- The Washington Times - Tuesday, March 28, 2000

Brownie Troop 1351 of Alexandria loved every minute of a visit to the Build-a-Bear Workshop in Tysons Corner Center. The 16 girls were so busy selecting, stuffing, sewing, naming and clothing their bears that their leader, Beth Leto, says the field trip "tamed them."
"Our meetings are always rowdy," Mrs. Leto said as she rounded up the 6- and 7-year-olds, all clutching their newly built bears. "But everyone was totally engaged here even the moms," she added as a handful of mothers nodded their heads in agreement.
Most moms vowed to return some to share the experience with their other children, but some so they could build their own bears.
A recent weekday evening found the colorful store filled with adults and children, and everyone was intent on going through every one of the seven steps required to properly build a bear.
"Yes, we even spun around and made a wish when we put the heart inside the bear," admitted Michael Reese, who had come to the store with his wife, Joy, to create a birthday bear for his mother. "It's much more personal than just buying a present," he said. The Arlington couple said they recorded a message in their own voices that will be played and replayed whenever the bear's paw is pressed.
Build-a-Bear founder Maxine Clark said in a recent phone interview that the store's popularity with all age groups and its attraction as a family destination has been the biggest surprise since she opened the first outlet in St. Louis a little more than two years ago.
"Only half of our customers are under 12 years old," Ms. Clark said. "There's something about creating a fuzzy, cuddly new friend that transcends all ages and brings every member of the family together."
The former president of Payless Shoesource, Ms. Clark got her retailing start at the Hecht Co. in the District. After two decades working for a variety of large companies, she decided to start her own company and got her idea for the interactive store after going on a few field trips with some young friends.
"Kids love to see how things are made, and they also long to make things themselves," Ms. Clark says. "My first thought was to buy a toy factory." When that idea didn't pan out, she says, she came up with the concept of a do-it-yourself stuffed-bear store, in memory of a well-loved bear she lost when she was 10.
To ensure that every Build-a-Bear that strays from its owner will be able to find the way home, a bar-coded card is sewn into each bear's tummy and then matched with a computerized birth record. "You don't get over losing a special bear," Ms. Clark says. "Nothing replaces it."
The Tysons store opened in June and is the only Washington area facility among 15 company-owned stores, but a second store is scheduled to open in September in Howard County's Columbia Mall.
Store employees, called "master bear builders," must go through training at the Bear University in the company's St. Louis headquarters. Laurie Landay, assistant manager at Tysons, says the store is often filled with birthday parties and Scout outings, but families jam the second floor on weekends.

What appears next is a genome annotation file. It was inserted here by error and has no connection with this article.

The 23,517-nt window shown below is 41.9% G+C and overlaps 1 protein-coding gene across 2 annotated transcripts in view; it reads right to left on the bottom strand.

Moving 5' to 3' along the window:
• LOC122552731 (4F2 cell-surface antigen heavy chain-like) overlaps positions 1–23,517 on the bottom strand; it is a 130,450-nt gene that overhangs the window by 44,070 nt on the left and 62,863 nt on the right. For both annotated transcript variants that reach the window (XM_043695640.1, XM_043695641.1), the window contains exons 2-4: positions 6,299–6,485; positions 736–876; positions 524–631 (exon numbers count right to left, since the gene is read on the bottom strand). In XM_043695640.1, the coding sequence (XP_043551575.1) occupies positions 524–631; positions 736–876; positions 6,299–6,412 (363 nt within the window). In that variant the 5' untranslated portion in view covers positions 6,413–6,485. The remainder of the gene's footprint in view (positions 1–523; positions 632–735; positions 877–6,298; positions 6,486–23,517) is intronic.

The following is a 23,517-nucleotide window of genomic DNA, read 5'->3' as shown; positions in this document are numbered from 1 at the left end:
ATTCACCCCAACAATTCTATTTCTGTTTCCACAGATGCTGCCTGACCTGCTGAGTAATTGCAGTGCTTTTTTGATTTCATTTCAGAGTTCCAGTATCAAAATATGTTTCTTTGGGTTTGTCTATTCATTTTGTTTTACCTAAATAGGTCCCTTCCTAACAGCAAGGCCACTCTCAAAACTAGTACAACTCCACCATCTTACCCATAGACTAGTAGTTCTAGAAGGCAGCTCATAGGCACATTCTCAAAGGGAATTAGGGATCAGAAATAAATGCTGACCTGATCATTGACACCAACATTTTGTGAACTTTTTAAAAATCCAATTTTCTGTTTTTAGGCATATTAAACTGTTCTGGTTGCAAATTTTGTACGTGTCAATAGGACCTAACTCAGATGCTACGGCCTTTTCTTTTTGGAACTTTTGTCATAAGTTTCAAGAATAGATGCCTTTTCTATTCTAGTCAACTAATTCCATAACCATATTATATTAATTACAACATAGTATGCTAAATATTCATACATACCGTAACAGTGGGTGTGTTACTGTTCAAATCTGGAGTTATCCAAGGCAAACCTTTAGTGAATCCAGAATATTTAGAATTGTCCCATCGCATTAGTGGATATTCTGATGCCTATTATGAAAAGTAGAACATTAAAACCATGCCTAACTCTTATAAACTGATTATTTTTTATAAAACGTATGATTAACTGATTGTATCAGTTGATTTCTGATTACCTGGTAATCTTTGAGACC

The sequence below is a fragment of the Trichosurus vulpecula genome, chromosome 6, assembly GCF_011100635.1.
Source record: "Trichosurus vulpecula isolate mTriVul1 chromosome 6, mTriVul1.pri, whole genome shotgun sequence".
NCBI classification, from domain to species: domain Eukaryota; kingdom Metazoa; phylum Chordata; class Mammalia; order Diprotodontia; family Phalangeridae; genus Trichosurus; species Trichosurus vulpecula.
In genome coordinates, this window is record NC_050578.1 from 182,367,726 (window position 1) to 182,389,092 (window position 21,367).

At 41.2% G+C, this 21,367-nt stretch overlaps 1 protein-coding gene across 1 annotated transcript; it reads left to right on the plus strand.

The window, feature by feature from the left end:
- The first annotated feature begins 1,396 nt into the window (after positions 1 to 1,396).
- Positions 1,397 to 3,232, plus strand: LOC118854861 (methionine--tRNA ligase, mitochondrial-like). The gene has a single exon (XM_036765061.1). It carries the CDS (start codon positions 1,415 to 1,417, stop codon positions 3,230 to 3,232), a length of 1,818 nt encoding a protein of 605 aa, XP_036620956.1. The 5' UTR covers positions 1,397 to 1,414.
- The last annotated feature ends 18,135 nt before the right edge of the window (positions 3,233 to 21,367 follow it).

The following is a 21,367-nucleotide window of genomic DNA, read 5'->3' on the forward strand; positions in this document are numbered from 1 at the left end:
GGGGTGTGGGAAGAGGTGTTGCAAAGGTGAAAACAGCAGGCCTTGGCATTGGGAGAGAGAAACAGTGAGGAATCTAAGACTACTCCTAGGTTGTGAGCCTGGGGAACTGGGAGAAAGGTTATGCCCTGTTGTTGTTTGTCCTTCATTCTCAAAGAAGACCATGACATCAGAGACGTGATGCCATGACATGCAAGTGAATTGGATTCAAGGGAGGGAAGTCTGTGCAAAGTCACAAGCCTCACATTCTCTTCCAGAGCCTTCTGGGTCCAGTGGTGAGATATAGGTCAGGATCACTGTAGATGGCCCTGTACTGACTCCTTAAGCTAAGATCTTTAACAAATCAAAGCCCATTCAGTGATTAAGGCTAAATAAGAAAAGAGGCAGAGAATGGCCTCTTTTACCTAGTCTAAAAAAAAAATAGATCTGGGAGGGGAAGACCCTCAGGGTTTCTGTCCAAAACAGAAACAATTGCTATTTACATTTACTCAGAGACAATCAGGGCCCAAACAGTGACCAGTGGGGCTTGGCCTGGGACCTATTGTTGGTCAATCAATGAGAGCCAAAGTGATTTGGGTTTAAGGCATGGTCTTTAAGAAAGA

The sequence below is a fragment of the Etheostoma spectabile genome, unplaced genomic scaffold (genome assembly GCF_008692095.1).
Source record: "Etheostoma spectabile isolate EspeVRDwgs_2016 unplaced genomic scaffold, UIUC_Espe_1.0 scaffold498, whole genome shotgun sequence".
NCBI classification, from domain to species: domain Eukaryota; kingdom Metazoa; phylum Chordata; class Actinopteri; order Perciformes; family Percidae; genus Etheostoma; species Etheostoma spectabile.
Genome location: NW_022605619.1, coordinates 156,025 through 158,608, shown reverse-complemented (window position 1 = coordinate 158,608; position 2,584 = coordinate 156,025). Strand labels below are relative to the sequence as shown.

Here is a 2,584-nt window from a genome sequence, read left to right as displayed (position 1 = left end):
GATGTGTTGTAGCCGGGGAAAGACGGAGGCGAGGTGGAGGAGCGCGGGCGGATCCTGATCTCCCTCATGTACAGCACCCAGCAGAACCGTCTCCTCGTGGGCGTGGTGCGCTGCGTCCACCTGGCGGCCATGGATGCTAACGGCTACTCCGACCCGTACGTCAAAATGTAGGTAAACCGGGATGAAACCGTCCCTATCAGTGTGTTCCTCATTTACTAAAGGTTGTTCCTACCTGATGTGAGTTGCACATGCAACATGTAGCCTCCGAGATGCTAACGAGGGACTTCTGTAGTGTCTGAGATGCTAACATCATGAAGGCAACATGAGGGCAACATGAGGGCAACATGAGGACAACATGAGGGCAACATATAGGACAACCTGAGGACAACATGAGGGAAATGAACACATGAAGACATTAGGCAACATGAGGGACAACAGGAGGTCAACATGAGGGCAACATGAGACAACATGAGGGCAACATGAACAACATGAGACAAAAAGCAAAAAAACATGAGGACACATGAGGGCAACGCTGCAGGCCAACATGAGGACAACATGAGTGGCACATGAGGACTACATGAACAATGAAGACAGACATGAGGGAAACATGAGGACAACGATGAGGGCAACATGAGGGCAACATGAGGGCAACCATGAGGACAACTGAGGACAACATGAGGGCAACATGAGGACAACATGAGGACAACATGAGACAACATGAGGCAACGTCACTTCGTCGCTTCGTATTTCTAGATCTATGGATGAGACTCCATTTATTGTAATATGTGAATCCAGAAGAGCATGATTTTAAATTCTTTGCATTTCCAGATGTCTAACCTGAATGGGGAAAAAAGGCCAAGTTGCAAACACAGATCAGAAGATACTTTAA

"It's so funny to see teen-age guys come here and build a bear for their girlfriend," she says. "They come because they think it's a good gift, but then they'll really get into the experience, right down to naming the bear."
Visitors can choose from 26 different unstuffed skins, which range in price from three $10 bears to a 21-inch polar bear that costs $25. The choices are not limited to bears. Dogs, a cat, a cow, a frog, a pig, a monkey and bunnies also are available. There also are seasonal choices; four bunnies are available for the spring.
The stuffing machine is the next step in the creation process. There, visitors help a staff member operate the machine by pumping on a foot pedal. Before the stuffing begins, visitors no matter how old are reminded to select a small, stuffed heart from a nearby bin and then infuse it with a wish by spinning twice and repeating a poem.
After stuffing, the animal is taken to a table where its back is stitched by a staff member. After stitching, the bear-builder grooms the animal on a tub-shaped table under faucets that blow air to remove excess fluff.
Visitors then create either a family history or a birth certificate on child-friendly computer terminals and finally end up in the wardrobe area. Although all animals are given a complimentary bow, it's hard to resist the extensive line of clothes, which includes everything from tuxedos and ball gowns to tiny surgical scrubs and soccer shorts. Holes for tails and ears are provided.
At checkout, the animal is placed in a large cardboard "bear condo" for the ride home.

Sign up for Daily Newsletters

Copyright © 2019 The Washington Times, LLC. Click here for reprint permission.

The Washington Times Comment Policy

The Washington Times welcomes your comments on Spot.im, our third-party provider. Please read our Comment Policy before commenting.


Click to Read More and View Comments

Click to Hide